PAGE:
Canadian Mafia boss Vito Rizzuto was expected to return to Canada Friday night following his release from custody in the U.S., but where the Montrealer will settle remains shrouded in mystery.

Rizzuto, 66, was released from a medium security facility in Denver, Col. Friday morning according to U.S. prison officials.  He was handed over to U.S. Immigration and Customs.. 

Carl Rosnok of U.S. Immigration and Customs said it was unclear what the reputed Sicilian Mafia boss would do after he landed in Canada.

“There are indications he could not come to his usual base in Montreal, but in fact settle in Toronto,” investigative reporter Julian Sher of the Toronto Star told CTV Montreal. “Both for safety but also to take his battle, if you want, to the lion’s den.”

Sher said there remain long-time rivalries between the Mafia in Toronto and Montreal, but there are also strong alliances.

“So where he geographically locates isn’t as important as how powerful he will be and will he be able to take on his rivals,” said Sher.

Meanwhile Rizzuto's palatial home on the infamous Montreal street dubbed by police as "Mafia Row" is on the market for $1.5 million.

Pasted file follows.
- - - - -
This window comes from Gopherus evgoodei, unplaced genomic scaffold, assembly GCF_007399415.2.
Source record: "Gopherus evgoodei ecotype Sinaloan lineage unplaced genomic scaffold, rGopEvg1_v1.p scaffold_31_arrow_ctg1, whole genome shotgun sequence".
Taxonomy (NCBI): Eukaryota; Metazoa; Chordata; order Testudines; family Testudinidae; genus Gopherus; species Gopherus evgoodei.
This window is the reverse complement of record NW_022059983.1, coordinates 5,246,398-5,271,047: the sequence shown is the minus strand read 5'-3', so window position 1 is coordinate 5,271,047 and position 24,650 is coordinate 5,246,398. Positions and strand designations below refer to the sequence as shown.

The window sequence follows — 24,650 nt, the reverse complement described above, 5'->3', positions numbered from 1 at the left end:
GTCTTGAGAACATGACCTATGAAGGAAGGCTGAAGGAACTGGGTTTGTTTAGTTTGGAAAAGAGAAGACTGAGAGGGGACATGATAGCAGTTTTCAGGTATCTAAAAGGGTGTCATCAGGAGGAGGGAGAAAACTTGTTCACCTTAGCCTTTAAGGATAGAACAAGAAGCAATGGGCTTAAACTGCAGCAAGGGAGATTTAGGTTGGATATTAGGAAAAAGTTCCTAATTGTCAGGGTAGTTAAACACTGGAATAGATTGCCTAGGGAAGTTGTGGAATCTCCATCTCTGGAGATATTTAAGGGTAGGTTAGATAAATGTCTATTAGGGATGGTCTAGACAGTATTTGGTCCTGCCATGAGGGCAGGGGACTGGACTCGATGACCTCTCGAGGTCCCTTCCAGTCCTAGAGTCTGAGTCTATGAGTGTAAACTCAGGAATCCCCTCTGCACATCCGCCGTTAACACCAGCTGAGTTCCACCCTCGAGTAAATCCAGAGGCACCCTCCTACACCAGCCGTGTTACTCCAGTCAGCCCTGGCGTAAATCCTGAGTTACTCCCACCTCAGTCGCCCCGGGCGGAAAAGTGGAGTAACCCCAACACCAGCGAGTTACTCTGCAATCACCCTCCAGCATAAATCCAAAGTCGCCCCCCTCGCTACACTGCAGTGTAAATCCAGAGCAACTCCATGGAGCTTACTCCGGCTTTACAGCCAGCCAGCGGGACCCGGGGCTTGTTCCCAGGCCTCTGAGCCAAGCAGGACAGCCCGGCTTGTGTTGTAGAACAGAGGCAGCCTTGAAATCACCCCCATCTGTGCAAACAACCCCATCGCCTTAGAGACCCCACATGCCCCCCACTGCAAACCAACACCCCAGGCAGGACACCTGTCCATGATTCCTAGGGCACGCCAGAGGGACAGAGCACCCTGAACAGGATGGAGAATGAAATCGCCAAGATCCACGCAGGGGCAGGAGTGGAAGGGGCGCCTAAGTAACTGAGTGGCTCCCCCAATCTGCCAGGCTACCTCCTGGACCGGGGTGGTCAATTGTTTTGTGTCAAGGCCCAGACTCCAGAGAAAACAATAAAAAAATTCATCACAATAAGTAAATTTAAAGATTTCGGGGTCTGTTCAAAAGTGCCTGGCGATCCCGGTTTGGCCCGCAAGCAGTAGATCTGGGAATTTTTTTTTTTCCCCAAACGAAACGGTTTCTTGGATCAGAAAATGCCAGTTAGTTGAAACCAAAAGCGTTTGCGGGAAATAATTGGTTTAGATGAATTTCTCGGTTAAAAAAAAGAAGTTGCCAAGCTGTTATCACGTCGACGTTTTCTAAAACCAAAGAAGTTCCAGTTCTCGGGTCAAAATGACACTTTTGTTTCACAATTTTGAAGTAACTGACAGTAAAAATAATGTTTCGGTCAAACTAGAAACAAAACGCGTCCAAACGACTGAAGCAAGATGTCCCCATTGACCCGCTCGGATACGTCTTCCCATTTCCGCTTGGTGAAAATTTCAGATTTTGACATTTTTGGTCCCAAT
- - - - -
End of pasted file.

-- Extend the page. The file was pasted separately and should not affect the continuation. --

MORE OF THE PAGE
The mob boss was arrested in Canada in 2004 and was extradited to the U.S. in 2006, where he was convicted on charges of racketeering and conspiracy relating to the 1981 murder of three Bonanno crime family members in a New York City club.

Once the dominant figure in the Montreal underworld, Rizutto will return to weakened ranks when he arrives back in Canada. Both his father and son were murdered as he served his term, while in 2010 his brother-in-law disappeared without a trace.

“At 86 his father was important enough to kill,” crime writer James Dubro told CTV News Channel. “That sends a strong message to Vito that he is no longer in charge.”

The same day that Rizutto left prison, services were held at a Montreal funeral home for his father-in-law Leonardo Cammalleri, who died of a heart attack this week at 92. Cammalleri was wanted by Italian authorities in connection with several murders, but was never extradited.

Dubro said with Rizzuto out of favour and possibly a marked man, it’s unclear who the next mob boss might be. He added it usually takes years for Mafia kingpins to consolidate their power.

The business dealings of the Rizzutos are currently under intense public scrutiny as an inquiry into corruption in Quebec’s construction industry continues.

A former construction boss testified that he was forced to pay the Mafia a 2.5-per-cent cut from public-works contracts, which drove up the cost of construction in Montreal.

-with files from CTV Montreal and The Canadian Press